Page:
• Robert Hoagland disappeared without his wallet, medication and cell phone
  • He was last seen at a gas station in Newtown on July 28, 2013, and his case remained open
  • A man with papers bearing Robert's name was found dead in New York Monday
  • Police said the man, who had been living as Richard King since November 2013, was Robert

A missing man from Connecticut, whose disappearance in 2013 drew large media attention and triggered a nationwide investigation, has been found dead in upstate New York, where he reportedly lived under a different name for almost a decade.

Robert Hoagland, from Newtown, was reported missing after he failed to pick up a family member from the airport and did not turn up for his work, NBC News reported.

Robert vanished without his wallet, medication and cell phone. He was last seen at a gas station on Church Hill Road in Newtown on July 28, 2013, Newtown Police Department said in a news release.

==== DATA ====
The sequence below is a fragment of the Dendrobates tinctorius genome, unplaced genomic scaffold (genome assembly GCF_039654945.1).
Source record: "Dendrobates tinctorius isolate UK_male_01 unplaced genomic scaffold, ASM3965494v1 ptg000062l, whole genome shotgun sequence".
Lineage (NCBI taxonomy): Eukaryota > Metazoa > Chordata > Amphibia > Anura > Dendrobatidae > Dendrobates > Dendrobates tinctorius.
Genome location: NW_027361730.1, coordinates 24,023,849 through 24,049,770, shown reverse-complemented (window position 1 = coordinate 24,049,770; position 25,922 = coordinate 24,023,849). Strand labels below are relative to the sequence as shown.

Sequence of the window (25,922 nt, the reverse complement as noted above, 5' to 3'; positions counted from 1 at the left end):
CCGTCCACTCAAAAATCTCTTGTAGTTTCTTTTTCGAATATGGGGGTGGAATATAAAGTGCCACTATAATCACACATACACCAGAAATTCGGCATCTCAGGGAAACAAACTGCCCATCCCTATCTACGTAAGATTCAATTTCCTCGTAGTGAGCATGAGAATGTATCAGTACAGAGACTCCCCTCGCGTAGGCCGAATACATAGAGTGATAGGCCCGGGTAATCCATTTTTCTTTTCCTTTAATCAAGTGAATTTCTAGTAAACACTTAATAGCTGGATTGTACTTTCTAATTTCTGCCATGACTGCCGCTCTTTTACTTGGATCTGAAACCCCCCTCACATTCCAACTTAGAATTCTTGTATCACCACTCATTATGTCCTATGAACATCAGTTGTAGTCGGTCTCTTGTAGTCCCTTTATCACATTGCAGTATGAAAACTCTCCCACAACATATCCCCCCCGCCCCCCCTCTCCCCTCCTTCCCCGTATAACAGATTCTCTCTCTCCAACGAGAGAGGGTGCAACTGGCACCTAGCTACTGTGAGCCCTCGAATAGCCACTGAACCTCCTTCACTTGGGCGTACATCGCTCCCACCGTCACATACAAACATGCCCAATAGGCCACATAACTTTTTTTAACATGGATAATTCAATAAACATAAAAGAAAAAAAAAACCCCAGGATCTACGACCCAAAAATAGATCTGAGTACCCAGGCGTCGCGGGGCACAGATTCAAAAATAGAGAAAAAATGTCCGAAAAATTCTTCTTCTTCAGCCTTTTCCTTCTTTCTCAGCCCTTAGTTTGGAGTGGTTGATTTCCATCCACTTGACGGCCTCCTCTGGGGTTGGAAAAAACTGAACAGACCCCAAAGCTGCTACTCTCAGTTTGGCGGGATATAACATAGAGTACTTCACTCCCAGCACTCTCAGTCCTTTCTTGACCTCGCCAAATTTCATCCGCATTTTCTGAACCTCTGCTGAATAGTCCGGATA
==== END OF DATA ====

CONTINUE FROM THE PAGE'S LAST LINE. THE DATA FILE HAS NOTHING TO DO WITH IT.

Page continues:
Although there were reports of his potential sightings, the case remained open, as the police could not trace Robert. His disappearance gained a lot of media attention and was even featured on an Investigation Discovery series called "Disappeared."

The Sheriff's department in Sullivan County, New York, contacted Newtown Police Monday, almost a decade since Robert's disappearance, after they found papers with his name while responding to "an untimely death" of a man at a residence in Rock Hill.

Newtown Police met up with Sullivan County Sheriff's Department and confirmed Tuesday that the deceased man was indeed Robert. The officials also determined that Robert had been living in Sullivan County under the name Richard King since November 2013. He was 59 years old at the time of his death.

Police have sent Robert's body for an autopsy to determine the exact cause of his death. Meanwhile, officials said they do not suspect foul play in his death.

Investigators also do not suspect any criminal aspect in his disappearance. However, they reportedly did not reveal further information about the case "out of respect to the family."

Robert's family is still in shock at the discovery and said they are not sure what would have motivated him to leave.

"It's pretty confusing. We're trying to handle it right now, to be honest. Haven't really figured out any details," his son, Christopher Hoagland, told the outlet.

Police lights
Representation. The lights of a police car. diegoparra/Pixabay